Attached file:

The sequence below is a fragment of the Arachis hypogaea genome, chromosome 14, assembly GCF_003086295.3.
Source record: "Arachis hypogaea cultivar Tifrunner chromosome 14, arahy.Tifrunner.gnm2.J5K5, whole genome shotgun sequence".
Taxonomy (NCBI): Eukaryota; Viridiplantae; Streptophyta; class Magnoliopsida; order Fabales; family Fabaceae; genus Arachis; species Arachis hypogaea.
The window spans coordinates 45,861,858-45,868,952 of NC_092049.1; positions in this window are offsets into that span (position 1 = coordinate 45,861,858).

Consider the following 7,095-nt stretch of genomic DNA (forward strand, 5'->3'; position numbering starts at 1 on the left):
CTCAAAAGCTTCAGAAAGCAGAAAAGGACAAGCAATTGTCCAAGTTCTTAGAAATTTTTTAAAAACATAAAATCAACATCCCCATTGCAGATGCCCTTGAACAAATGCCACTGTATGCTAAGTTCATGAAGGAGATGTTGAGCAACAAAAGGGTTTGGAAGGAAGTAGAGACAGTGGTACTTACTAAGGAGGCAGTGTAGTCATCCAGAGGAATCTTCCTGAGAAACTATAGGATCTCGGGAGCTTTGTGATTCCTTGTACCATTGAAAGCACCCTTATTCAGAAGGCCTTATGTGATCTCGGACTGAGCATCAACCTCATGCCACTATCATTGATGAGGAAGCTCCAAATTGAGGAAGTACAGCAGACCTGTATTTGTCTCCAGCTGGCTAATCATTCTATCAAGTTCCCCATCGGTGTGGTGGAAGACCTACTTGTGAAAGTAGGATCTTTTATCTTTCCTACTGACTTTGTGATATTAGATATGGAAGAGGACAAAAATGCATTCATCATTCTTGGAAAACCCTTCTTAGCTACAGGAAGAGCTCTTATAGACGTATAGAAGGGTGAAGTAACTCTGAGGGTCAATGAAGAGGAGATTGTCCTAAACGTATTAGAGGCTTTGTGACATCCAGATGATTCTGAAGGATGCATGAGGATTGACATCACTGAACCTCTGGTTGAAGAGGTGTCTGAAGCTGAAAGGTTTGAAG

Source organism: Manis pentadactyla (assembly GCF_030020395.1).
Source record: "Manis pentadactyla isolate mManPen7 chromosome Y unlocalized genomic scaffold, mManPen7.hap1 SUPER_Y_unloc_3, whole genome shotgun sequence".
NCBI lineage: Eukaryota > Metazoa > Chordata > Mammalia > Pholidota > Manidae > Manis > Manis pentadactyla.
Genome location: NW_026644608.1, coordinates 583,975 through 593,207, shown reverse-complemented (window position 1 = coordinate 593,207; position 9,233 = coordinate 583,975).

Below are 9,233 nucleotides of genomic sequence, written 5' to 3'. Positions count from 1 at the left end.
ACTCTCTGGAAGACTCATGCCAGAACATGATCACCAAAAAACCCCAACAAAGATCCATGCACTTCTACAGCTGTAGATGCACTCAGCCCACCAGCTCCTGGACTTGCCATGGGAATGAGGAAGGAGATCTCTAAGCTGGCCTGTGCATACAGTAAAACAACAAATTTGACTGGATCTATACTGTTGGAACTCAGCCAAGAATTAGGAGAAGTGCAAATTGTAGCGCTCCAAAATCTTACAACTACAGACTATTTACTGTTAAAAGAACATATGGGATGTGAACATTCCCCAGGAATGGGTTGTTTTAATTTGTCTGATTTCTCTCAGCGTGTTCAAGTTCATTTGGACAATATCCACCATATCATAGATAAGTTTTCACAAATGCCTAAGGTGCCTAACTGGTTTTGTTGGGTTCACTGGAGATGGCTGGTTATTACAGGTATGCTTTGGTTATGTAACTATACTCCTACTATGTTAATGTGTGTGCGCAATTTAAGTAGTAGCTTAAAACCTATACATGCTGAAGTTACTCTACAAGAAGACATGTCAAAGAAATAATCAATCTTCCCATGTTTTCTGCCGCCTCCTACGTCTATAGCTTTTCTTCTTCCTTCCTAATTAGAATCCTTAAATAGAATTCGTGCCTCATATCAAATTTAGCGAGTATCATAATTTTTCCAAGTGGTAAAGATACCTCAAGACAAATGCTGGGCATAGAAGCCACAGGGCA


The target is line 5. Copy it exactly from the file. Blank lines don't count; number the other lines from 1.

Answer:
Consider the following 7,095-nt stretch of genomic DNA (forward strand, 5'->3'; position numbering starts at 1 on the left):